Ethiopia’s democratic constitution, which was adopted in 1995, is the outcome of a comprehensive dialogue among the many nations and nationalities of Ethiopia. The Constitution has created a political platform to enable the people of Ethiopia to fully exercise their democratic rights. It offers all Ethiopians the opportunity to realize their vision of building a society founded on the rule of law, capable of ensuring lasting peace and sustainable economic and social development.
Over the last 24 years, the people of Ethiopia, as a matter of priority, have been engaged in building democratic institutions and putting in place a legal framework, which clearly states the rules that have to be observed by all political stakeholders in exercising g their democratic rights.
The Ethiopian parliament, which comprises the House of People’s Representatives and the House of Federation is tailored to address the specific political reality in Ethiopia. However, it has learnt from the experience of developed democracies, in pursuit of installing democratic principles in its day-to-day operations.
One of the political landmark measures taken in Ethiopia, to ensure a democratic political dispensation, is to have an independent electoral board. The electoral board, which has undergone continuous reform on the basis of best practice, is accountable to the House of People’s Representatives and is independent of any political affiliation. It has the responsibility of ensuring that electoral activity is governed by electoral law that meets international standards. It has to ensure, through the election process and beyond, that the right of the Ethiopian people to freely express their will on the basis of equal popular suffrage is fully implemented.
The process of building a democratic society in Ethiopia has been accompanied by notable successes and by some challenging situations. Four National Elections have been held in the past twenty-four years, and the fifth election is due on 24th May this year – 2015. Experiences gained from the past four elections will provide valuable inputs to make this year’s elections better than ever before.
Out of the 75 political parties existing in the country, 58 have registered for election to the House of People’s Representatives, which has 547-seats. A record number of 36,830,000 people have registered to vote. This represents an increase of 15.3% above the number of registered voters in the 2010 elections.
No effort has been spared to ensure that the 5th National Elections in Ethiopia will be free, fair, peaceful and credible. Codes of Conduct governing the activities of participating parties, have been signed, mechanisms to address complaints have been put in place, local and foreign observers are ready to monitor the elections, the materials and equipment required for the elections have been prepared.
The participation of women voters is one of the most important barometers of the democratic nature of any election. The gender parity of this year’s election points towards significant improvement. Out of the 36.83 million registered voters, 17.87 million – which amounts to 48.5% – are women. This figure compares favourably with the 15.2 million female voters who registered in 2010. Regarding female candidates, their number has reached 301, an increase of 149 or 98% compared to the last election.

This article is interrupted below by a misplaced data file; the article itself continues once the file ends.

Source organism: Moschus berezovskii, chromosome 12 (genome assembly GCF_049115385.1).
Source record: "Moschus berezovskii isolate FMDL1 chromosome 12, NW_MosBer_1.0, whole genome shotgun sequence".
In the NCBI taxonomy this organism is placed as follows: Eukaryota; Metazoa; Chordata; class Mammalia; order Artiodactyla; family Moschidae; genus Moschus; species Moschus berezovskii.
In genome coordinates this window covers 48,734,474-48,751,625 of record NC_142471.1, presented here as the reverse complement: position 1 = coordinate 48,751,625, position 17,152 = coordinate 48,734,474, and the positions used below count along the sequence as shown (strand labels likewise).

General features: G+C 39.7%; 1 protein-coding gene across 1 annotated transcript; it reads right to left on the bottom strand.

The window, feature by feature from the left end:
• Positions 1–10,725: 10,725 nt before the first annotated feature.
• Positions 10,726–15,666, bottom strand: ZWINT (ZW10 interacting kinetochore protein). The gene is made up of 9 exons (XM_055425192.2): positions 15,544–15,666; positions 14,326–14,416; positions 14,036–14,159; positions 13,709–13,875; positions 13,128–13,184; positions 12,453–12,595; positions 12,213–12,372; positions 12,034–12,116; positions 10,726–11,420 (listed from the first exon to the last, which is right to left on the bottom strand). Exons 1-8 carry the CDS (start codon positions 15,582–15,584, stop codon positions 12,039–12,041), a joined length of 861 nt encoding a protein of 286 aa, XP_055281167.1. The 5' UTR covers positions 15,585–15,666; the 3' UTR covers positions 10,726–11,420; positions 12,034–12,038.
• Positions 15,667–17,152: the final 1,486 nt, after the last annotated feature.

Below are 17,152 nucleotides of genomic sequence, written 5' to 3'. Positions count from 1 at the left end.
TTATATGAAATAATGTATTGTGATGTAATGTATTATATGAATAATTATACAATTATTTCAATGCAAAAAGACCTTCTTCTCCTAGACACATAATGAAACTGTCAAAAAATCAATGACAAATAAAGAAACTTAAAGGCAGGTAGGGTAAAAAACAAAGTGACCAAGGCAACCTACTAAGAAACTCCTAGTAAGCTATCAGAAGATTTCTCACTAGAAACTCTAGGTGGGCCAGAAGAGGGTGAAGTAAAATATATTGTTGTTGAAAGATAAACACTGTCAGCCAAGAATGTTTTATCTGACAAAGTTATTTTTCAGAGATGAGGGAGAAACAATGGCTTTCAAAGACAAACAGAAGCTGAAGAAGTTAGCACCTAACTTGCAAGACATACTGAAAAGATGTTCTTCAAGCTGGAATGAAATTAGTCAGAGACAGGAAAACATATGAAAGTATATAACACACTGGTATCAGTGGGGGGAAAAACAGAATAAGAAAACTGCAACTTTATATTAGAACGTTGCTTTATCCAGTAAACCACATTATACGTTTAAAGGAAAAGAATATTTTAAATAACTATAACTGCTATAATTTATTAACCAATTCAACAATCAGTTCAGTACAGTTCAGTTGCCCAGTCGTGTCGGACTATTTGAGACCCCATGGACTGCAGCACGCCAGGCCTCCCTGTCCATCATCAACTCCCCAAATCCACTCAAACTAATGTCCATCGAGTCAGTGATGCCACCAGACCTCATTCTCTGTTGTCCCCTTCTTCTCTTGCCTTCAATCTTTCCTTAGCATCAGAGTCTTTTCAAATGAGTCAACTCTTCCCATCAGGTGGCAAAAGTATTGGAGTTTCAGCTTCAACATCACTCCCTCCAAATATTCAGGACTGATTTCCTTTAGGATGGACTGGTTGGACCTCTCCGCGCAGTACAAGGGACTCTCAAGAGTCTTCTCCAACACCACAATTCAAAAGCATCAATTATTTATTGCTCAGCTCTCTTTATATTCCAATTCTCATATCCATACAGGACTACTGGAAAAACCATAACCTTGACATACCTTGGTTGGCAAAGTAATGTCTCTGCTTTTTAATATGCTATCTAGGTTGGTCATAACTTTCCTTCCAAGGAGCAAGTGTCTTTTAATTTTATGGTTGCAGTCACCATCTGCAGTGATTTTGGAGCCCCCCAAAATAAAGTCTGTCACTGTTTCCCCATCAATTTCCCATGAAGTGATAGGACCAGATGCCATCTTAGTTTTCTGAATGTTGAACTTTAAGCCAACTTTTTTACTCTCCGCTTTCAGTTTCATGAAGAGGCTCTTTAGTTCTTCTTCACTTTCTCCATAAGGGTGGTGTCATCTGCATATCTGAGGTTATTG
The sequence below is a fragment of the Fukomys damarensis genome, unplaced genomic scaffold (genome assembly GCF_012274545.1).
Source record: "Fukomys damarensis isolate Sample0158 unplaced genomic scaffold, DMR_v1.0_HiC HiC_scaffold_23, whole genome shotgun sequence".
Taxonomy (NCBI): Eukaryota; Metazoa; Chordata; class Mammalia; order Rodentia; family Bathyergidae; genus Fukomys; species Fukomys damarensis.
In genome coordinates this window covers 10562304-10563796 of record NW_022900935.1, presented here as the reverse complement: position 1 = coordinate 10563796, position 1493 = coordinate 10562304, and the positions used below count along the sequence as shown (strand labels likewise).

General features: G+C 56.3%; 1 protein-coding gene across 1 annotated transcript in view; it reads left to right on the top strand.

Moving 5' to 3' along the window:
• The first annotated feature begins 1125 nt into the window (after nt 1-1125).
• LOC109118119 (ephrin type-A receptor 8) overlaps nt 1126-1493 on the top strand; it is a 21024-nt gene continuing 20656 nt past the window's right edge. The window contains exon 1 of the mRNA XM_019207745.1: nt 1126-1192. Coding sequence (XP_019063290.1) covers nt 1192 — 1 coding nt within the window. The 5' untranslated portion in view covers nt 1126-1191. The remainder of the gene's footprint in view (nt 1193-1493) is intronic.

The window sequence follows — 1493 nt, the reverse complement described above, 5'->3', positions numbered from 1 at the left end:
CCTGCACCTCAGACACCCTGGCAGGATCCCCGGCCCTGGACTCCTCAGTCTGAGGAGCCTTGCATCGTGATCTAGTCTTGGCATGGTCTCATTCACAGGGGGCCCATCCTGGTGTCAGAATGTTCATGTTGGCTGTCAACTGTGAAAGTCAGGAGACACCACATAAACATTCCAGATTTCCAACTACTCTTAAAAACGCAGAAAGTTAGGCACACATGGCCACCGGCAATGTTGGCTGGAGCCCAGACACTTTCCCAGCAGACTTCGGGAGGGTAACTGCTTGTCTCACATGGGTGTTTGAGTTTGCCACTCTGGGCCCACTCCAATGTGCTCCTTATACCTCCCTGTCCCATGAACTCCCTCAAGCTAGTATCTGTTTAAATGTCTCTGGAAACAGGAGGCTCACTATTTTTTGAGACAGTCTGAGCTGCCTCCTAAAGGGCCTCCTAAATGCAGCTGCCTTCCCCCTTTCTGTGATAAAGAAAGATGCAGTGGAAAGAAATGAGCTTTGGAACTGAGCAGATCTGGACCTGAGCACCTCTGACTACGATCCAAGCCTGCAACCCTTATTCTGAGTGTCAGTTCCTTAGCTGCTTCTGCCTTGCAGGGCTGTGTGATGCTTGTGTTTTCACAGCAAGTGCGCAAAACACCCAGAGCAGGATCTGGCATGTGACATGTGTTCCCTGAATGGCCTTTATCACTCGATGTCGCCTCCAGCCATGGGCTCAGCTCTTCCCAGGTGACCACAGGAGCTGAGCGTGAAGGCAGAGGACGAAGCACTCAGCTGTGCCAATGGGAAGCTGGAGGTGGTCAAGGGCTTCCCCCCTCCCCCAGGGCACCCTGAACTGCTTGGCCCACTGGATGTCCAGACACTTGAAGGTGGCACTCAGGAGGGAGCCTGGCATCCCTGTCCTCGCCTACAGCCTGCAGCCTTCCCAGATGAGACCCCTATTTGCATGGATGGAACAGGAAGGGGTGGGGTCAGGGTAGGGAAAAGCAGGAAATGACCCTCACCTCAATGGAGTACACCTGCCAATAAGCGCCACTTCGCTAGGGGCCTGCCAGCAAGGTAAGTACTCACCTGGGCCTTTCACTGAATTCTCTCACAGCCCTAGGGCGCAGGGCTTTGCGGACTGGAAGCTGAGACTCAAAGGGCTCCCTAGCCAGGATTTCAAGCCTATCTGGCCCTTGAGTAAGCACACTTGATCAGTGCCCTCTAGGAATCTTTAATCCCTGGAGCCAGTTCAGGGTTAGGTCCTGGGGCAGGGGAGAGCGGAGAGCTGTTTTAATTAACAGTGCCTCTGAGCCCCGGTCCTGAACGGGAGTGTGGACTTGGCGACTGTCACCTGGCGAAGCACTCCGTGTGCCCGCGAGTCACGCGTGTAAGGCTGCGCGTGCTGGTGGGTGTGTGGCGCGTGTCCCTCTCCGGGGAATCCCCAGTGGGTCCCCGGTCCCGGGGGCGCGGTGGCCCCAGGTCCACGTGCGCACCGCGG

Preparations for the election
The National Electoral Board of Ethiopia has announced that it has finalized preparations to ensure the successful conclusion of the elections. Logistical arrangementshave been made to ensure the availability of election officials and the necessary election materials have been distributed to over 45,202 polling stations. Training has been given to law enforcement officers, election officials and leaders of mass organizations, in order to enable them to assist with the peaceful conduct of the elections.
Ensuring Free, Fair and Credible Elections
Funds amounting to 30 million Birr – equivalent to 1.5 million US dollars – have been disbursed to help contesting parties cover their campaigning costs. A total of 600 hours of television airtime – to be used across 5 television channels and 16 radio stations – and 700 newspaper columns across 11 newspapers,in a range of local languages, have been allocated free of charge. The cost of this media campaign would amount to 128 million Birr – or 6.4 million US dollars.
In addition, nine televised debates have been conducted to enable contesting parties to express their unrestricted views on the ruling party’s record in office and to put across their own policies. The issues selected for debate were
- Multi-party democracy
- Good governance and the rule of law
- Agriculture and rural development
- Urban development industrial policy
- Education and health
- National security and
- Foreign policy
The presence of observers is crucial for the credibility of any election. So 250,000 election observers have been nominated by people in every constituency, and will be deployed in all polling stations. The Union of Ethiopian Civic Organizations will also dispatch forty thousand observers. The African Union, which has already assigned monitors to observe the pre-election process, will dispatch 50 election observers who will be led by the former President of Namibia and this year’s winner of the Mo Ibrahim Prize, His Excellency Hifikipunye Panama.
As mentioned earlier, the National Electoral Board of Ethiopia has done its best to ensure that the 5th National Election will be free, fair, peaceful and credible. The lively election campaign will continue until two days before Election Day.
On Sunday 24th May, 36.8 million Ethiopians will march towards the country’s 45,202 polling stations to cast their votes. This will mark a major milestone in the history of building democracy in Ethiopia.
Published by the Press Office, Embassy of Ethiopia, London SW7 1PZ
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